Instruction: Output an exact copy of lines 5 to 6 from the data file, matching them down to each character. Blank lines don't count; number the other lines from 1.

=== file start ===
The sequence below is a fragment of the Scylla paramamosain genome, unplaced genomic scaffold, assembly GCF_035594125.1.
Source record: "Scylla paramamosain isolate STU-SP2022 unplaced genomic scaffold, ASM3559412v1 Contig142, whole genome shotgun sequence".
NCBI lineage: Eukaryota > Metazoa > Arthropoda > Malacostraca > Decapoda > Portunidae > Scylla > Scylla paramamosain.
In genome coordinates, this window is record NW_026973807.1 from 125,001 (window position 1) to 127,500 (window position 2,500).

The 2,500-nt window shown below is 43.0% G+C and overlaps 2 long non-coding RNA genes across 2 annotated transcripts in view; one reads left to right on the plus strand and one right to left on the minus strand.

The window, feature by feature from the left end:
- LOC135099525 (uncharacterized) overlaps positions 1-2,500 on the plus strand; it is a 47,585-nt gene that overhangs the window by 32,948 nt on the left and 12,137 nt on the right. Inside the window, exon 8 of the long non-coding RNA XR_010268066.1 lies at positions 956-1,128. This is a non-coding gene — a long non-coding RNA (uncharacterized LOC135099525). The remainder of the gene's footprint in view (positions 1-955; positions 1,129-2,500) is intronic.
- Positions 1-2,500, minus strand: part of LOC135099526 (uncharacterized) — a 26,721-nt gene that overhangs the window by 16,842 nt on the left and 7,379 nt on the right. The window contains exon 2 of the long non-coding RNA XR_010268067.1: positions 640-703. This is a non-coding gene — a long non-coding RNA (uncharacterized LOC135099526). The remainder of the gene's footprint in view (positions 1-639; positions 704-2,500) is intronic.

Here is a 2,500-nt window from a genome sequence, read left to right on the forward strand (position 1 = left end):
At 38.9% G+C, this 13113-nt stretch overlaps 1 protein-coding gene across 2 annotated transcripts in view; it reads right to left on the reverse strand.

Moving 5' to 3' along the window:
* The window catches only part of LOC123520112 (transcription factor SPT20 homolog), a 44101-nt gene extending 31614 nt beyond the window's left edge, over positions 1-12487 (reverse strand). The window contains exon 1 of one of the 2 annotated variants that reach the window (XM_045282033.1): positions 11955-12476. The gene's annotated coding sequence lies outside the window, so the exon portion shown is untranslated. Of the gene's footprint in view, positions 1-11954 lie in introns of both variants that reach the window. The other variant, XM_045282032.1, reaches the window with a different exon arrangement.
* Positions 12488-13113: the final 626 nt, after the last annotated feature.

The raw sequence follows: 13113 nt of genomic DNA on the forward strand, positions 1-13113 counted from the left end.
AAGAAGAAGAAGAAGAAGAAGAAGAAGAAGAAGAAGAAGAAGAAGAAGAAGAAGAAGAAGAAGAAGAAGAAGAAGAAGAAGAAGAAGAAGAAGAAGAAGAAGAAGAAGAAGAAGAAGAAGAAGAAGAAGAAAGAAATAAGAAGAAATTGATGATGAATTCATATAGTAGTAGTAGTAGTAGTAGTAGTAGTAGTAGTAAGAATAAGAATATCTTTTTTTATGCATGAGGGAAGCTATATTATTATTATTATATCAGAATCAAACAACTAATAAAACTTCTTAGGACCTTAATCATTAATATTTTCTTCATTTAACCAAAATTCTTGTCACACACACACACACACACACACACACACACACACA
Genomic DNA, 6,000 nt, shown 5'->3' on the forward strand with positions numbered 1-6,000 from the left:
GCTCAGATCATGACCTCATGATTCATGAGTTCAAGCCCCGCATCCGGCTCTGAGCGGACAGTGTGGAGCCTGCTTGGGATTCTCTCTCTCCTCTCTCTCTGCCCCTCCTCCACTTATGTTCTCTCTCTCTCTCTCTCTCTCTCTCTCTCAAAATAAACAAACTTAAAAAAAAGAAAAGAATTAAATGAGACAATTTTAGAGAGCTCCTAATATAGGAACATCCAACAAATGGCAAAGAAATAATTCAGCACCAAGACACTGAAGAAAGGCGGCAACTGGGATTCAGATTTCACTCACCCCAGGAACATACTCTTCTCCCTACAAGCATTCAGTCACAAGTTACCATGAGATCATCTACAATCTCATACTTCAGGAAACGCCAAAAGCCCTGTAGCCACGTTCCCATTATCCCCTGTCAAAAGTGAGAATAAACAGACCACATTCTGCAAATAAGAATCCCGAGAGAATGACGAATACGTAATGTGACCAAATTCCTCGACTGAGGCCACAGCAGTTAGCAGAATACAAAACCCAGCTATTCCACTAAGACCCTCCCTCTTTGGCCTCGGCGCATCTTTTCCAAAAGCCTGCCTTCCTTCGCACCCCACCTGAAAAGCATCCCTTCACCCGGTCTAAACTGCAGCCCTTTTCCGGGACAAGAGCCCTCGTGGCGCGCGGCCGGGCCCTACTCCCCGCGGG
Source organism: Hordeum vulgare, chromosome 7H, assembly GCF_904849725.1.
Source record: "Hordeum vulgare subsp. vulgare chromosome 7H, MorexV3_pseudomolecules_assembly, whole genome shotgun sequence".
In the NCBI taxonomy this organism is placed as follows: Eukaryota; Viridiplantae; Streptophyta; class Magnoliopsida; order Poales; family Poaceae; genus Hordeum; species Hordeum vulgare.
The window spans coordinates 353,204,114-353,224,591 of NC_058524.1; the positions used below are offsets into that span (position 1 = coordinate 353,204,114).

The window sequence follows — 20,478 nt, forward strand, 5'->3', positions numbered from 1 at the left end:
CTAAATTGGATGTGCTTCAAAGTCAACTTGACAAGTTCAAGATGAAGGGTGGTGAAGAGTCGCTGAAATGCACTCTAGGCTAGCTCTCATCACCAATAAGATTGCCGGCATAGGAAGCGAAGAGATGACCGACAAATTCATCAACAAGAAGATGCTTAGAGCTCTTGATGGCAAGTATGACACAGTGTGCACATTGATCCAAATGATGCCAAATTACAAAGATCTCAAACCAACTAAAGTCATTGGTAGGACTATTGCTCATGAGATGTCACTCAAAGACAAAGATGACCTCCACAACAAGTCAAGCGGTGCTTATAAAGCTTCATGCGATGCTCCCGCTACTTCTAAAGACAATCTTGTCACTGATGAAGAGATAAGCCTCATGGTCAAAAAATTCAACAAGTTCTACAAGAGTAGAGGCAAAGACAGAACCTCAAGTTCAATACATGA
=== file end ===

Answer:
The 2,500-nt window shown below is 43.0% G+C and overlaps 2 long non-coding RNA genes across 2 annotated transcripts in view; one reads left to right on the plus strand and one right to left on the minus strand.

The window, feature by feature from the left end: